Via the Manchester Evening News:
Should the NHS be able to make people pay for treatment when they turn up at accident and emergency units with alcohol-related injuries? That novel suggestion is being kicked around by Manchester city council…
Coun Glynn Evans [Labour], executive member for adult health and well-being, says: “If you drink irresponsibly, you should pay the price.”
There’s both a policy and a political problem with the idea. The policy one is simply that if turning up drunk risks generating a fine, what will that encourage people to do? To stay away until they sober up. And if they are sober when they arrive, how do you tell if it is an alcohol-related injury for sure? Even if they do turn up drunk, what happens to people who are the innocent party, and even for whom the injury may be unconnected to them having been drunk? There is a massive minefield of complaint and administration awaiting here.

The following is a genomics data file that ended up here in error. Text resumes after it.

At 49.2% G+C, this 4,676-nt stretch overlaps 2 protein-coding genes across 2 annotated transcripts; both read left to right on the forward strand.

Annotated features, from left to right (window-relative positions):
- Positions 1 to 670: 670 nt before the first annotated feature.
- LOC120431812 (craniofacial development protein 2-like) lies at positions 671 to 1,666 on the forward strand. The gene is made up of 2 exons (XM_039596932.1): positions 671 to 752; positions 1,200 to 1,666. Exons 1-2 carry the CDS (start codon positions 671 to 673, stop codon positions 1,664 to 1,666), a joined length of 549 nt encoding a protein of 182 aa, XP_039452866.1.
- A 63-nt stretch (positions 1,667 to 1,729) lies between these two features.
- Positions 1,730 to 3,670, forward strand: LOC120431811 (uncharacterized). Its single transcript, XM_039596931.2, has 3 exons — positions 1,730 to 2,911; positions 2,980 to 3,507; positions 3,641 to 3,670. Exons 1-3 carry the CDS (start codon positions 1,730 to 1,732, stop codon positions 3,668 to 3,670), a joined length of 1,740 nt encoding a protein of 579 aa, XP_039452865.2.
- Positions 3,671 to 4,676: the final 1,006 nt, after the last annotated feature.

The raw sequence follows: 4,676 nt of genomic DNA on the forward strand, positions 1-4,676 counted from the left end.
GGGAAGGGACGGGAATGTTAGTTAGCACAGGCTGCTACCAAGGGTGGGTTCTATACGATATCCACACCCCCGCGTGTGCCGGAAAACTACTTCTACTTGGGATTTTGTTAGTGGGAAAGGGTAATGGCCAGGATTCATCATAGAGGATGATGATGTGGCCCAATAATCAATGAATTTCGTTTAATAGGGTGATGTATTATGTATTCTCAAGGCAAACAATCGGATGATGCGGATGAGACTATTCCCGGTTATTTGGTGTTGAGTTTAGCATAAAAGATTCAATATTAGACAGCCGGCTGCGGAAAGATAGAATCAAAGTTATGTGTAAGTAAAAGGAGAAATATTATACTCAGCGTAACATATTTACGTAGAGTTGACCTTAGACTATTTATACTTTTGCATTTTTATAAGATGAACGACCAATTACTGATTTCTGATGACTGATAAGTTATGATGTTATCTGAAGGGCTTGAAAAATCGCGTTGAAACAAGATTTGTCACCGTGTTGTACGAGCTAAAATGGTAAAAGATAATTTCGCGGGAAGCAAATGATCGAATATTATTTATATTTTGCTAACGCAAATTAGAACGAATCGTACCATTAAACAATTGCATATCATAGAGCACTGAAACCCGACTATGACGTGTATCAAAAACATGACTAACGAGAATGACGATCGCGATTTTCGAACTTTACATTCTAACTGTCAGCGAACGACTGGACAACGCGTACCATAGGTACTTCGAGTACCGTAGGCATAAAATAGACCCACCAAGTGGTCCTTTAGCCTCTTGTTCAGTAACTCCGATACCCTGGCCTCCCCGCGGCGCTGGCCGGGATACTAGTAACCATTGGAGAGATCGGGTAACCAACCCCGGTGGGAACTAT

The political problem is one of Labour hypocrisy. When politicians from other parties suggest changes to the NHS that would not touch the “free at the point of delivery” principle, Labour still often descends on them ferociously as if the end of the NHS is nigh and anyone who wants to touch the way in which its services are delivered is an appalling extremist who wants to end the NHS.
If it is so awful to make changes which still leave the NHS free at the point of delivery, how should changes that involve charging people for using NHS A&E services be described?